Methods: 131 pediatric dentists, who were members of the Illinois Society of Pediatric Dentists, were contacted via e-mails and were instructed to respond to a survey questionnaire. The survey contained a questionnaire composed of 15 multiple-choice questions. The first section contained 12 questions regarding pediatric dentists’ attitudes/policies toward parental presence in the operatory. A 4-point Likert-type scale (1=strongly agree, 2=agree, 3=disagree, 4=strongly disagree) was used to measure their attitudes toward parental presence. The questions in this section were grouped based on age of child and type of dental visit. Dental visit types included new patient exam, recall exam, restorative visit and emergency visit. The second section contained 3 questions regarding demographic information of the pediatric dentists such as gender, type and years of practice.
Results: A total of 67 pediatric dentists responded to the survey (51% response rate). Statistically significant differences in attitudes of pediatric dentists toward parental presence were observed for children under three years of age and for initial exam and emergency visits (ANOVA, p < 0.001). Parents were more likely to be allowed in the operatory in those circumstances. No significant relationship was found between years in practice of pediatric dentists and their acceptance of parents in the operatory (t-test, p > 0.05). There were no differences between female and male pediatric dentists (ANOVA, p > 0.05). Both groups behaved similarly in their acceptance of parents in the operatory.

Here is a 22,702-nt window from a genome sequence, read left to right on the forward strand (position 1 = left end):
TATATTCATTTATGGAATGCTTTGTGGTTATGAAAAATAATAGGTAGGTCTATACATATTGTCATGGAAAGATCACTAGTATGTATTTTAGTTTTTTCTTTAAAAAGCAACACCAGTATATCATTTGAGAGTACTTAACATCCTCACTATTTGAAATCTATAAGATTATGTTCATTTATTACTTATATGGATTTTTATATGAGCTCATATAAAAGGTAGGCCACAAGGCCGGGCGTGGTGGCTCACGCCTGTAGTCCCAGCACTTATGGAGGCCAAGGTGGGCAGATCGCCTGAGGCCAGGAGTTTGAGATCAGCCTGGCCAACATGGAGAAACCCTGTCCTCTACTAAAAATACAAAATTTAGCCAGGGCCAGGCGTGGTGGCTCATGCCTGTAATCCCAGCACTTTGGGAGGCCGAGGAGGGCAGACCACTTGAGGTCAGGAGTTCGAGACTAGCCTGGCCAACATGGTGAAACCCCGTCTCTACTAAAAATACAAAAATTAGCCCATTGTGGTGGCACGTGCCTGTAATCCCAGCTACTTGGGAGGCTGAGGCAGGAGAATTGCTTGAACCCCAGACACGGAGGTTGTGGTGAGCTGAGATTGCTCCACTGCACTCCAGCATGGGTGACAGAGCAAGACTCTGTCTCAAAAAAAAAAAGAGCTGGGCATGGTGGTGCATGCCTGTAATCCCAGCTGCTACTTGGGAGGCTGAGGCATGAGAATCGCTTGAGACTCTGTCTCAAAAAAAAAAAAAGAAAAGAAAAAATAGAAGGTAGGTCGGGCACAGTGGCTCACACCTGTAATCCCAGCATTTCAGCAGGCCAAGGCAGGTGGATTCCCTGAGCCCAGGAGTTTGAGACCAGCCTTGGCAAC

Conclusions: The attitudes of pediatric dentists in Illinois regarding parental presence in the operatory were affected by the age of the child and the type of dental visit.
Keywords: Assessment, Behavioral science, Children, Health services research and Pedodontics
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